Hitting theaters this weekend is the latest installment in the Planet of the Apes franchise, which has received new life over the last few years, thanks to Rise of the Planet of the Apes and Dawn of the Planet of the Apes. All of these films are set in the same universe as the franchise that kicked off with 1968 film. Despite all three of these films being set long before the events of the original, the latest installment in the saga shares plenty of connections to the decades-old franchise.
With Rise, audiences saw the initial scientific experiment that began to heighten ape intelligence and displayed their desire for freedom, led by Caesar, who became so smart he even learned how to talk. This film also birthed the "Simian Flu," a disease that began to kill those humans infected with it.
Years later, Dawn showed the dire situation humankind had fallen into, with the Simian Flu wiping out much of the world's population and sending society into a primitive state. The world of apes, on the other hand, thrived under Caesar's leadership, as he taught apes to communicate with sign language while living in the redwood forests of northern California. With many apes praising Caesar, Koba undermines his authority and sparks conflict between the ape and human communities, kicking off a disastrous war.
Scroll down to see some of the film's many easter eggs explained by the writer himself!
Warning: Mild spoilers for War for the Planet of the Apes below
From the very first moment we see human soldiers in War, audiences will notice they've emblazoned their helmets with Alpha and Omega symbols, in addition to their primate allies carrying those brands on their foreheads. Later in the film, Woody Harrelson's Colonel character makes multiple mentions of his movement being the Alpha and Omega, in addition to seeing American flags emblazoned with these symbols.
Although audiences familiar with the symbols will understand the relevancy of the cyclical nature of history, the symbols hold a more specific significance to the franchise. In the second original film, Beneath the Planet of the Apes, a cult of humans worship a nuclear weapon referred to as "Alpha-Omega" that is emblazoned with those respective symbols.
Bomback confirms, "You see the Alpha/Omega symbolism everywhere, that's a reference to the original series, that was the name of the cult of the humans. It's the notion that history is always going to be repeating itself and that its unwittingly cyclical."prevnext
In the time since we last saw Caesar, his family has expanded, with the addition of a son named Cornelius. In the original film, Cornelius was one of the only apes who empathized with the human characters, thinking they could be of use to the ape population and shouldn't merely be prisoners.
Given War takes places centuries before the timeline of the original film, the implication isn't that this is the same Cornelius, but this is most likely the first of many with that name.
"You know Cornelia is actually the name of Caesar's wife and that was established in Rise of the Planet of the Apes," Bomback points out. "We thought it would be fun in this movie if the baby's name was Cornelius and maybe he was the next in line to rule the kingdom after Caesar, and that name would repeat throughout ape history, the way names do in our own cultures."prevnext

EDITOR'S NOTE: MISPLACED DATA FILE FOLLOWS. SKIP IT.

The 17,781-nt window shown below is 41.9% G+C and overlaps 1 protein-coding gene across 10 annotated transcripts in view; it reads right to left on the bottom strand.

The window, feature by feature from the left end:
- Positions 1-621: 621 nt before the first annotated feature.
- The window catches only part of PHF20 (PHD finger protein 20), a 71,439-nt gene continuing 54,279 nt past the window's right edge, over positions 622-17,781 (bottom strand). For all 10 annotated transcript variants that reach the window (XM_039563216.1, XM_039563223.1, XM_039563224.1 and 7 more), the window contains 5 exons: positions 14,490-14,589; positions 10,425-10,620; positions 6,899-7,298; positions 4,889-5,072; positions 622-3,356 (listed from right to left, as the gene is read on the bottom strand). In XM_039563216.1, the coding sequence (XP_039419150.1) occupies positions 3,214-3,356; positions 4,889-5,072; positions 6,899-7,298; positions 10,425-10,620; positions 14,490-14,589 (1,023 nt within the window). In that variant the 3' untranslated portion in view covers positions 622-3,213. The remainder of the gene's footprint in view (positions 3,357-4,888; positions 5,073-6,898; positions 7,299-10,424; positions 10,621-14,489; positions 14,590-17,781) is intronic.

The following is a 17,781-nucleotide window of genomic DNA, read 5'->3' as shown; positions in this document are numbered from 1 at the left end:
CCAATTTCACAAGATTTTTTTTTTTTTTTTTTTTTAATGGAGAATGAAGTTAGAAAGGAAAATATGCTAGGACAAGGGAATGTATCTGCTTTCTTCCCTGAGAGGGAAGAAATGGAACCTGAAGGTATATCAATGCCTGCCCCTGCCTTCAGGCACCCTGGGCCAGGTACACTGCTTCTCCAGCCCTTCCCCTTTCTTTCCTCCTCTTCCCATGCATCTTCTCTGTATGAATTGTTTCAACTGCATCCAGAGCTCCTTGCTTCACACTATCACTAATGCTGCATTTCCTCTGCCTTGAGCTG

Humans No Longer Speak
In both the 1968 film and in Pierre Boulle's novel upon which the story is inspired, humans in the future have lost the ability to speak coherently. With this new trilogy paving the way for the events of the original films, this allowed Bomback to explain how this happened.
After Caesar meets a girl who can barely talk, Harrelson reveals that not all individuals in contact with the Simian Flu die, but that some lose their higher brain functions. This results in the loss of speech and poor motor skills.
"We're starting from this new origin that was viral," Bomback revealed. "The point-of-view is that Caesar's sentience wasn't triggered by some weird jump in evolution, but that it is in fact, man-made. We like the idea that humans in the future are devolved to the point of apes in our world, and apes have evolved into what we think of as human. Why not keep the virus as a part of that?"
Bomback pointed out that he felt this explanation made more logical sense, noting, "It's not entirely clear to me in the original movie what caused the loss of speech; maybe the nuclear holocaust was responsible for it?"prevnext
Many of the humans in War for the Planet of the Apes are members of the military, with one of the only exceptions being a young girl that Caesar discovers while searching for a military base. She joins the small band of apes on their journey, showing that she's far more interested in helping the apes than the humans.
When this band of survivors comes across a temporary refuge, the girl, whose brain is much more primitive, becomes fascinated with a relic of the old world, a shiny plate that reads "Chevrolet Nova." Later in the film, the girl has the name "Nova" bestowed upon her, which, much like Cornelius, served as the introduction into the universe of that name, one which fans would recognize from the original film.0comments
"She's not supposed to be the character from the '68 film," the writer clarified. "But here we see how that name gets introduced into the universe of these movies. And…hundreds of years later, someone else is going to wind up being named Nova."
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